Feds Helping V.I. Combat Invasive Species

The U.S. Department of the Interior’s Office of Insular Affairs recently awarded the Department of Planning and Natural Resources’ Division of Fish and Wildlife $10,000 for the development of an invasive species action plan, according to DPNR.

The plan will provide guidance to local and federal governments on invasive marine and land-based species affecting the territory. The plan, due to be completed by the end of this year, will be authored by DPNR with contributions from the University of the Virgin Islands, the National Park Service, and other local and federal entities.

Representatives of the USVI, the U.S. Territories of Guam, American Samoa and Commonwealth of the Northern Mariana Islands and the United States Virgin Islands gathered in the Pacific in June for a first-of-its kind meeting to develop strategies on invasive species management in U.S. Insular Areas. The meeting was called by Assistant Secretary of Interior for Insular Affairs, Esther Kia’aina. Its purpose was for U.S. Insular Area representatives to interact with scientists from the Hawaii Invasive Species Council and to develop territorial-specific strategies on invasive species management for territorial governments.

Each insular area representative spoke on their island’s specific challenges and responses to combating the rapidly growing and damaging impact of invasive plants and animals.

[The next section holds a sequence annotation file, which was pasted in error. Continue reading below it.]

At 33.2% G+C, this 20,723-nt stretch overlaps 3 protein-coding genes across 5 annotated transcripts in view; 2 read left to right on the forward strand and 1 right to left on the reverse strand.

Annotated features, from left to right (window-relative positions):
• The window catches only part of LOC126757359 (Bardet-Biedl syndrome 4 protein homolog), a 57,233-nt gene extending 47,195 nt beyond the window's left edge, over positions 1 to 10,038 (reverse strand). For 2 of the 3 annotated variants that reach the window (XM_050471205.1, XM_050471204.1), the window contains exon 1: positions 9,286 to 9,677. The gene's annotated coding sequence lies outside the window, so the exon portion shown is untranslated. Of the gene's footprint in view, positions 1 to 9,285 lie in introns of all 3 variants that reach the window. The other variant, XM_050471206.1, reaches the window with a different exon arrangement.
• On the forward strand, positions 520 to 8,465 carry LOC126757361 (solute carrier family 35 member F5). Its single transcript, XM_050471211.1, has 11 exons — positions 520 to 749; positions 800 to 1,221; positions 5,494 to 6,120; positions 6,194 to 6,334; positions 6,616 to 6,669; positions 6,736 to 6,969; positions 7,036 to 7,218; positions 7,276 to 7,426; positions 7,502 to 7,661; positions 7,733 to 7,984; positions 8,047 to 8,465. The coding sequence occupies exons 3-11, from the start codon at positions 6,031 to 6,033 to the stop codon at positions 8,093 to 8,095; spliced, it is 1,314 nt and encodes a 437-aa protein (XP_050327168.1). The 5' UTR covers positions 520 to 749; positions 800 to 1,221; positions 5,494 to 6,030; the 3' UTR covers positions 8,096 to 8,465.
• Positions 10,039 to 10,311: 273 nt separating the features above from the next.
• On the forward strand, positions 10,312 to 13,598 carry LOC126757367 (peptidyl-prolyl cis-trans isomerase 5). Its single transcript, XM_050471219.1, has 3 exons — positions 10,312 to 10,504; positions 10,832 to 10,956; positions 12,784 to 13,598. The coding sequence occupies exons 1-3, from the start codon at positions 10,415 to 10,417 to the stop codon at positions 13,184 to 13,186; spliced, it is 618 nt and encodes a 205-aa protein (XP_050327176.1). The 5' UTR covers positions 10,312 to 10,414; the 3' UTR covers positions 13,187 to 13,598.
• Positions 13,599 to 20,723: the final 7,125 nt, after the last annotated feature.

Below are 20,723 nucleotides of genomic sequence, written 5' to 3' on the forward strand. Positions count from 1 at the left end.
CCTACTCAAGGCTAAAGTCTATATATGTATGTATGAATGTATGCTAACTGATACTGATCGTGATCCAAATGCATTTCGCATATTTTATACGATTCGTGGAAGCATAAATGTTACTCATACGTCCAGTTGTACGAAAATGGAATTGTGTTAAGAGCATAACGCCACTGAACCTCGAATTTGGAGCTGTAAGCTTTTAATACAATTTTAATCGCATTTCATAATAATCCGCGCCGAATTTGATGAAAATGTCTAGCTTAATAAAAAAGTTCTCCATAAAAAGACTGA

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Ruth Gomez, director of DPNR’s Division of Fish and Wildlife and Colette Monroe, a policy advisor to Gov. Kenneth Mapp, spoke on behalf of the USVI. Gomez’ presentation outlined terrestrial, plant, and marine invasive species throughout the territory. Her presentation also concluded that invasive species did not fall exclusively under the mandate of any single agency in the USVI and would require a more comprehensive approach.

“In light of the findings, the USVI needs a more coordinated agency approach to address the silent assault by invasive species which are a serious threat to the USVI economy, the natural environment, and the health and lifestyle of our territory’s people and visitors. Please keep in mind that the Aedes Aegypti mosquito that is responsible for transmitting Zika, Dengue Fever, Chikungunya, Yellow Fever, and other diseases is an invasive species,” Gomez said.

Experts from the Hawaii Invasive Species Council and the National Invasive Species Council shared best practices and resources and offered new approaches at preventing the introduction of non-native species into the islands. Guam and Hawaii are battling a palm-killing rhino beetle while Guam has already lost 83 percent of its birds to the brown tree snake.

Funding for this travel was made possible through a DOI OIA technical assistance grant. 

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